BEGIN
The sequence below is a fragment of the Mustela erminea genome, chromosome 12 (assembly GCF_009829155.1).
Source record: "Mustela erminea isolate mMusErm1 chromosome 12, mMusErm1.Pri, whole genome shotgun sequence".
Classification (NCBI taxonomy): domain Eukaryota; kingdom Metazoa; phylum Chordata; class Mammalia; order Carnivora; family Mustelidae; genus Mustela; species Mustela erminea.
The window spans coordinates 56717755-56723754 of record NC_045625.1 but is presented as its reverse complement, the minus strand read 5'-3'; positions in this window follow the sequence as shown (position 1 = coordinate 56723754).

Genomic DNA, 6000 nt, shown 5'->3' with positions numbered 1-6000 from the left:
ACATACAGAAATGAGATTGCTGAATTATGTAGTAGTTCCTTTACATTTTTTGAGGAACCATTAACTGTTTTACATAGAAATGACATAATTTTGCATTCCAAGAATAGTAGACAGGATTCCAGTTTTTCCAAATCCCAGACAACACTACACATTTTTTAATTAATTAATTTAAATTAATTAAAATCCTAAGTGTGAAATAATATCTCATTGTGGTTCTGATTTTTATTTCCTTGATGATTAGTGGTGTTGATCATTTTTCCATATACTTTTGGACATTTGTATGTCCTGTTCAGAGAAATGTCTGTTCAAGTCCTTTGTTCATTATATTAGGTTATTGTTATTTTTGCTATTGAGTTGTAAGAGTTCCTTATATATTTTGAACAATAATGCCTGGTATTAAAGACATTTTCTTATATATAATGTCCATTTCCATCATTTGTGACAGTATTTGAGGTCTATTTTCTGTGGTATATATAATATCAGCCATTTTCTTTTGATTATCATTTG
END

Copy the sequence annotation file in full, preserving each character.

The sequence below is a fragment of the Mustela erminea genome, chromosome 12 (assembly GCF_009829155.1).
Source record: "Mustela erminea isolate mMusErm1 chromosome 12, mMusErm1.Pri, whole genome shotgun sequence".
Classification (NCBI taxonomy): domain Eukaryota; kingdom Metazoa; phylum Chordata; class Mammalia; order Carnivora; family Mustelidae; genus Mustela; species Mustela erminea.
The window spans coordinates 56717755-56723754 of record NC_045625.1 but is presented as its reverse complement, the minus strand read 5'-3'; positions in this window follow the sequence as shown (position 1 = coordinate 56723754).

Genomic DNA, 6000 nt, shown 5'->3' with positions numbered 1-6000 from the left:
ACATACAGAAATGAGATTGCTGAATTATGTAGTAGTTCCTTTACATTTTTTGAGGAACCATTAACTGTTTTACATAGAAATGACATAATTTTGCATTCCAAGAATAGTAGACAGGATTCCAGTTTTTCCAAATCCCAGACAACACTACACATTTTTTAATTAATTAATTTAAATTAATTAAAATCCTAAGTGTGAAATAATATCTCATTGTGGTTCTGATTTTTATTTCCTTGATGATTAGTGGTGTTGATCATTTTTCCATATACTTTTGGACATTTGTATGTCCTGTTCAGAGAAATGTCTGTTCAAGTCCTTTGTTCATTATATTAGGTTATTGTTATTTTTGCTATTGAGTTGTAAGAGTTCCTTATATATTTTGAACAATAATGCCTGGTATTAAAGACATTTTCTTATATATAATGTCCATTTCCATCATTTGTGACAGTATTTGAGGTCTATTTTCTGTGGTATATATAATATCAGCCATTTTCTTTTGATTATCATTTG